With the holiday over and the bus fixed -- Brown and her school children are forced to spend the night in Iscovescu's hotel lobby after one of the parts mysteriously goes missing -- the new Mrs. Iscovescu crosses back over the border, anticipating a reunion with her gentleman husband in the allotted four weeks. Parenthetically, the misbehavior of the students against a disgruntled mechanic who sadistically desires one young man's punishment, even offering to do it himself, provides the film with some of its grimmest humor -- one suspects that there is far more Wilder/Brackett here than the film's romantic helmer. In the meantime, Iscovescu recommences his affair with the vampish Dixon before being interrupted first by a border official that seems to make the border community his home away from home, and then by the unexpected, early return of his new bride.
Without giving up too much of the film's wildly uncoiling plot, it almost doesn't need to be mentioned that Iscovescu will have something of change of heart concerning the new Mrs. Iscovescu. Yet, it bares mentioning in the context of the film's analysis, at this moment at least, for the style that Leisen brings to sequences wherein the couple are forced together in the nation's less accessible hinterlands. There is, for instance, something virtually Eisensteinian in the director's compositions of both cactus-framed dirt roads, and more spectacularly, a Mexican church that is filled with hundreds of lit candles for a sacramental affirmation of marriage. (Eisensteinian in that it almost prefigures that director's depiction of Ivan the Terrible's coronation in the film by that same name.)
Then there is the subsequent scene in which Mr. Iscovescu, partially succumbing to a sudden, uncharacteristic guilt, decides that it is better if he doesn't consummate their marriage. After faking a shoulder injury, we see him spying on the de Havilland character sleeping in the back seat of the caravan. Gazing at her through the rearview window, Leisen distills the gentleman's desire into her rising and falling bosom. It is indeed in brief moments and relatively understated gestures like this that Mr. Leisen shows himself to be a director with startling visual flamboyance.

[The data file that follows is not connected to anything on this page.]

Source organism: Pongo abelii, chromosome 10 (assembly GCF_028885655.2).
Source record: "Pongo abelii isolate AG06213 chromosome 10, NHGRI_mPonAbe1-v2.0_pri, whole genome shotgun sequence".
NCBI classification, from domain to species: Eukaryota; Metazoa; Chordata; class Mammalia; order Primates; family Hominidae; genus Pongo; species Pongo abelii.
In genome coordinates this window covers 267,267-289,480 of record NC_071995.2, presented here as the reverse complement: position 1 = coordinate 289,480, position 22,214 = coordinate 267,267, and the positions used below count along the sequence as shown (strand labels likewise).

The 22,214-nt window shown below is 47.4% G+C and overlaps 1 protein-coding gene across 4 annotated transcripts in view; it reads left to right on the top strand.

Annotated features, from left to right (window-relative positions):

Not that there is anything small about Leisen's visual imagination. Take, for instance, the car chase that Iscovescu provokes near the end of the picture. Here, in radiant black-and-white photography, Leisen not only summons the visceral excitement of the sequence, which he does quite effectively, but he moreover explicates the process by which, against all odds, Iscovescu escapes from his police/immigration pursuers. We see how he turns off his lights, slips behind billboards, etc. to get to his love. Similarly, in the earlier sleeping scene, Iscovescu not only fakes his injury, or tells the Mrs. of his pretend infirmity, but we see him stage the feigned accident, again offering a case for a believable outcome to an improbable scenario.
By this juncture, Leisen has fully succeeded in involving his spectators in a picture where ultimately much is at stake -- at least in my case, I was hoping that Iscovescu and his wife would live happily ever after, however cruel and undeserving the former might be. Without saying too much more about the film's plot trajectory, suffice it to say that happiness seems quite unlikely by the time the narrative devolves into said car chase.
As to the ending, anyone knowledgeable of Leisen's ouevre may suspect a happy ending (ala Midnight and Remember the Night) whereas the same conclusion in Wilder's body of work (think Double Indemnity, 1944) is far less certain. Significantly, then, it should be noted that Hold Back the Dawn manipulates a structuring device wherein Iscovescu recounts the tale to a director whom he once met during his days as a continental socialite. That the director is played by Leisen is of no minor importance, as is the fact that he is directing Veroica Lake and Brian Donlevy, whom he actually made I Wanted Wings with that same year (1941). In effect, the film proper could almost be said to have two endings, a Wilder/Brackett and Leisen one, were one to judge their competing temperaments. Regardless, the Wilder and Brackett penned flashback structure (which of course the former employed to famous effect in Double Indemnity and Sunset Boulevard ) can at least be said to represent a way around classical Hollywood codes of the time.